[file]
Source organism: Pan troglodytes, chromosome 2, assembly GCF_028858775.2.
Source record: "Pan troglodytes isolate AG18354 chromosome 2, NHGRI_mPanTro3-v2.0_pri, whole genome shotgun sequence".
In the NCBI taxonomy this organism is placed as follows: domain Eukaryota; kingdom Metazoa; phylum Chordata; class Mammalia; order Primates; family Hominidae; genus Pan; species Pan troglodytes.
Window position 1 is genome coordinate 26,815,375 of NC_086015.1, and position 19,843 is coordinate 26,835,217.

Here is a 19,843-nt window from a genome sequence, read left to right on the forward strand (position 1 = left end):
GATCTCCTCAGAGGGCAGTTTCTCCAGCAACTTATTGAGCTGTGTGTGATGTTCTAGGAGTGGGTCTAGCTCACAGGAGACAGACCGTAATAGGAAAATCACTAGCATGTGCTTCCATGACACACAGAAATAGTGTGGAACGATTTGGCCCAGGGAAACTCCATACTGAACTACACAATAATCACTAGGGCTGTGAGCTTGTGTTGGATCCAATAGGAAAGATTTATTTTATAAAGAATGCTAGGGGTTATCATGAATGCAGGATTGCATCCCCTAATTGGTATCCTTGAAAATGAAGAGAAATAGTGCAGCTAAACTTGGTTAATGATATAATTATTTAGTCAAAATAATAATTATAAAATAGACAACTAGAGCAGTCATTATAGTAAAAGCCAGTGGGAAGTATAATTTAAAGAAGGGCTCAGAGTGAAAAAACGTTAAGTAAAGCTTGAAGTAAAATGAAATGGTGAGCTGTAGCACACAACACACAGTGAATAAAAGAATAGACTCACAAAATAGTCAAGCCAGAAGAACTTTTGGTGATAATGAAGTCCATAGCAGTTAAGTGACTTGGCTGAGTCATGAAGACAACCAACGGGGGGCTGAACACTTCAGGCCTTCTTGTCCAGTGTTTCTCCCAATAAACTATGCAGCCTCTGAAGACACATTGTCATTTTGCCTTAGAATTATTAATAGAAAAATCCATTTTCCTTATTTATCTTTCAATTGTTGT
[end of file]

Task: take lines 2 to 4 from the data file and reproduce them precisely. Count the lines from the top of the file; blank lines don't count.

Source record: "Pan troglodytes isolate AG18354 chromosome 2, NHGRI_mPanTro3-v2.0_pri, whole genome shotgun sequence".
In the NCBI taxonomy this organism is placed as follows: domain Eukaryota; kingdom Metazoa; phylum Chordata; class Mammalia; order Primates; family Hominidae; genus Pan; species Pan troglodytes.
Window position 1 is genome coordinate 26,815,375 of NC_086015.1, and position 19,843 is coordinate 26,835,217.